Tender has many meanings, depending on the context.
A "tender caress," that Michael mentions above means to gently (or softly) stroke something or somebody - for example your child's hair. A "tender embrace," is a hug.
But if a person is "feeling tender," it might mean that they have a hangover (they drank too much alcohol the night before) or it might mean that it is easy to upset them at the minute, due to events in their life.
If a wound "feels tender," then it is painful to the touch.
Unlike gentle, tender can also be a word with a completely different meaning - "to tender," means to make a bid to provide a service (it is something that a company does and is a competitive process).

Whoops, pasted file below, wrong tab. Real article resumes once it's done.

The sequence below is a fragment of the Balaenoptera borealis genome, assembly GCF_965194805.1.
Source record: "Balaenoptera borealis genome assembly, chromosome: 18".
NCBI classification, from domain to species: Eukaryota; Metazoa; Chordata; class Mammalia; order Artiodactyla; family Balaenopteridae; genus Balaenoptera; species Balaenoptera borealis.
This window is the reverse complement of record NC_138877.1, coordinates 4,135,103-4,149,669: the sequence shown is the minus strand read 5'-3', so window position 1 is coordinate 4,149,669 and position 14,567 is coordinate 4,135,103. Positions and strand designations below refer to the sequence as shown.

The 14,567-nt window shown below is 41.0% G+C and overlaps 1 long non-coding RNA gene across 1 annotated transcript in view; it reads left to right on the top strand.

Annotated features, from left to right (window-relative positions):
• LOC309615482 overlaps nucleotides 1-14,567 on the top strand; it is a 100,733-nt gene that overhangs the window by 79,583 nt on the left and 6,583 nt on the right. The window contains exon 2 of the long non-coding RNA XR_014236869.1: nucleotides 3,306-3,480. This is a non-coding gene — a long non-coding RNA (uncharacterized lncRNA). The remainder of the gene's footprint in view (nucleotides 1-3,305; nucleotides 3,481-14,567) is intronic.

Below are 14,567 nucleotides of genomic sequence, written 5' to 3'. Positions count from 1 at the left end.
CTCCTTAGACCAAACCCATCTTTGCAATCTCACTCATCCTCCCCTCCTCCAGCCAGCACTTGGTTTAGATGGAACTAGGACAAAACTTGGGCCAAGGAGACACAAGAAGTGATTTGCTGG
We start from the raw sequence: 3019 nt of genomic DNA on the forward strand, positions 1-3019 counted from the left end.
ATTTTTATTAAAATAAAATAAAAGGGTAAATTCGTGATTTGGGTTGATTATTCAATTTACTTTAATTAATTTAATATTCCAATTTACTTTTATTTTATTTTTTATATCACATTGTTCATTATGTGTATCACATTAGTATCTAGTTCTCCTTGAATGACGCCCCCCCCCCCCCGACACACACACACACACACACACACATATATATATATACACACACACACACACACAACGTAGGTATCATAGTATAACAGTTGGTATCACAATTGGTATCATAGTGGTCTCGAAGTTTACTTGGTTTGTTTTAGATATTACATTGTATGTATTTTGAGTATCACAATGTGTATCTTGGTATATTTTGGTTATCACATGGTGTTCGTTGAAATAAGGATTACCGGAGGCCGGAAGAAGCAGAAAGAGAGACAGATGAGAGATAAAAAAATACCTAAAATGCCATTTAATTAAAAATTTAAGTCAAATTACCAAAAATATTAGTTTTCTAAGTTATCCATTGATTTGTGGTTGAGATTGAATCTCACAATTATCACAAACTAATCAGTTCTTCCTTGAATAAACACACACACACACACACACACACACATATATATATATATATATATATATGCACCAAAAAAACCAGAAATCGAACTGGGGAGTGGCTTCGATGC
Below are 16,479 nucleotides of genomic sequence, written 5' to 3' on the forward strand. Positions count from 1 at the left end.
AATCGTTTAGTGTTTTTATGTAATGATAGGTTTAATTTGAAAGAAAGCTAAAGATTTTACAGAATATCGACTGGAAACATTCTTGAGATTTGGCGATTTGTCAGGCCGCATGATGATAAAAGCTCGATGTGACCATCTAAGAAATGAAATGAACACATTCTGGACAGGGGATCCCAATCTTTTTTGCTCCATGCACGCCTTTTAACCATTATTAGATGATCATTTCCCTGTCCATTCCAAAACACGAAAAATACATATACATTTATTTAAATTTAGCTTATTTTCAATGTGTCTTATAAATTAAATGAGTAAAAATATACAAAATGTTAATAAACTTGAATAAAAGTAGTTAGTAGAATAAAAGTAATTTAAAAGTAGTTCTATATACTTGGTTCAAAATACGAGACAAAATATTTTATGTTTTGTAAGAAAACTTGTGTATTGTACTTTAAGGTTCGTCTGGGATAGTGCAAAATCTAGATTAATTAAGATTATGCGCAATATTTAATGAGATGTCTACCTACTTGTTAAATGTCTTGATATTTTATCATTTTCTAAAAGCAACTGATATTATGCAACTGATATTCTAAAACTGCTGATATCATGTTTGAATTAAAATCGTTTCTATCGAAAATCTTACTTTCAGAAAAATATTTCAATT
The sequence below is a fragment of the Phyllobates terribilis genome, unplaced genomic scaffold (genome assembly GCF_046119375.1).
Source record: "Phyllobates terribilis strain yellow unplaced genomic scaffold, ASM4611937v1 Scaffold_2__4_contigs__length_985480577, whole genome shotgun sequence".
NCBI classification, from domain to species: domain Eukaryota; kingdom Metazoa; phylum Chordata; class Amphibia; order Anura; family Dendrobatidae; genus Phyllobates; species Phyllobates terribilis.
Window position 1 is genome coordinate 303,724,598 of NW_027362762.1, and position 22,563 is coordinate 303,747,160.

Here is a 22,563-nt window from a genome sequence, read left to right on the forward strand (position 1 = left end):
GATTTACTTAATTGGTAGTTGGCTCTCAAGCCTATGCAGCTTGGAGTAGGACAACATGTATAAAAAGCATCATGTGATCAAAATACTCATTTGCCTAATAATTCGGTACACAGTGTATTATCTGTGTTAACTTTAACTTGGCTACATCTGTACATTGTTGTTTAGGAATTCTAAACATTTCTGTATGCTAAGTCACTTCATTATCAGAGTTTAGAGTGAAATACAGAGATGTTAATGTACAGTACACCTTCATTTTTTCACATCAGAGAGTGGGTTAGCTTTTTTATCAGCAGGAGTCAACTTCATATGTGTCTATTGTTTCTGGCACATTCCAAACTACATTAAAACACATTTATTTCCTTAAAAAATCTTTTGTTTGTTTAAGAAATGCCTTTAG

Somebody mentioned meat above. We do, indeed, describe meat as being tender if it is soft.
We also have the verb "to tenderise," which means to make something more tender (soft) - it is used with meats or other foods (for example the food that babies eat).
Gentle is much more limited in meaning. A person or their actions can be gentle. A person can also be said to have a "gentle voice," if their voice is relatively quiet and pleasant to listen to.